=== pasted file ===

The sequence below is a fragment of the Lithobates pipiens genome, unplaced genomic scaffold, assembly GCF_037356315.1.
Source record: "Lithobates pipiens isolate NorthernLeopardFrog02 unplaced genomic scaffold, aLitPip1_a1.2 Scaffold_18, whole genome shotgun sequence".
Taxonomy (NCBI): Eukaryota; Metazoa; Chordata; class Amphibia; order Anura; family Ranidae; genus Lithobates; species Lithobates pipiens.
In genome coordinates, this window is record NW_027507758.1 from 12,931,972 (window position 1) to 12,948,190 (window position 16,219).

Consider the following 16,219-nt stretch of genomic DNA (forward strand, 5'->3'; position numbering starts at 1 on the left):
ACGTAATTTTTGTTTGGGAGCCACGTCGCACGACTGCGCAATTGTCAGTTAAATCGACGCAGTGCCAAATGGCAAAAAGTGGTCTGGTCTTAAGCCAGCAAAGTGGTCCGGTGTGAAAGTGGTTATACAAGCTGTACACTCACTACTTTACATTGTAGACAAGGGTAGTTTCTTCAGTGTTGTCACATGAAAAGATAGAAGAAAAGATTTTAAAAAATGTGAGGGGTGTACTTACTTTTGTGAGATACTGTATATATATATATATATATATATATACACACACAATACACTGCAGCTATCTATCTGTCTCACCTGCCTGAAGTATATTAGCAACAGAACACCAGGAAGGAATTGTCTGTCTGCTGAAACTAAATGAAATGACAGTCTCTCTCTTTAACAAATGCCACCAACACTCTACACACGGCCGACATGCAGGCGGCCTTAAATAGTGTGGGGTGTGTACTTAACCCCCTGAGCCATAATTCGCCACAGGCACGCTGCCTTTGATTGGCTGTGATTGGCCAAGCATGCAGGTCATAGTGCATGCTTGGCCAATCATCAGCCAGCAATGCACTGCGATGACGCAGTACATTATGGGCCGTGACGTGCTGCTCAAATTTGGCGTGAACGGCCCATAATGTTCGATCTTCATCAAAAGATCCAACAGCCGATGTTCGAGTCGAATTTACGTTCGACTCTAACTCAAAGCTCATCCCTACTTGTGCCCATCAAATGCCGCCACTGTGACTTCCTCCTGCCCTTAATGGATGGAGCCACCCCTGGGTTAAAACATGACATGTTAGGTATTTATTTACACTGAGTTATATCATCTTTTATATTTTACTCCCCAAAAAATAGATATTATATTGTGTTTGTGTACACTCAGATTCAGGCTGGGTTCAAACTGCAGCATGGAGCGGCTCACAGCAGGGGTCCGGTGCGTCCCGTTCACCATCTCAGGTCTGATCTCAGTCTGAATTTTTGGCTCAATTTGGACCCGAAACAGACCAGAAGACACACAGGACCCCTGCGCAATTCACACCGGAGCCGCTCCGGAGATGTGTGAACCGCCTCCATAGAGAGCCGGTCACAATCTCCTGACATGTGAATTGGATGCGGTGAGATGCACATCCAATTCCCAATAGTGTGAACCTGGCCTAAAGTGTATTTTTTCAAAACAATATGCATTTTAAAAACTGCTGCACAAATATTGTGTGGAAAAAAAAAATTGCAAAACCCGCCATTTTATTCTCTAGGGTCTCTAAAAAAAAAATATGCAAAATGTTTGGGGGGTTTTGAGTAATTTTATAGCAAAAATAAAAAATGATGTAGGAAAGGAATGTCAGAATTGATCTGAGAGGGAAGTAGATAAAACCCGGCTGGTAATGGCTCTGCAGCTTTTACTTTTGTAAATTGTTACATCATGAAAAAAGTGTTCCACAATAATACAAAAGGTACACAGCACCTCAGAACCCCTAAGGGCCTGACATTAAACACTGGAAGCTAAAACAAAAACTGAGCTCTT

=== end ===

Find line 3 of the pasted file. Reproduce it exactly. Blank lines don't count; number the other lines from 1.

Taxonomy (NCBI): Eukaryota; Metazoa; Chordata; class Amphibia; order Anura; family Ranidae; genus Lithobates; species Lithobates pipiens.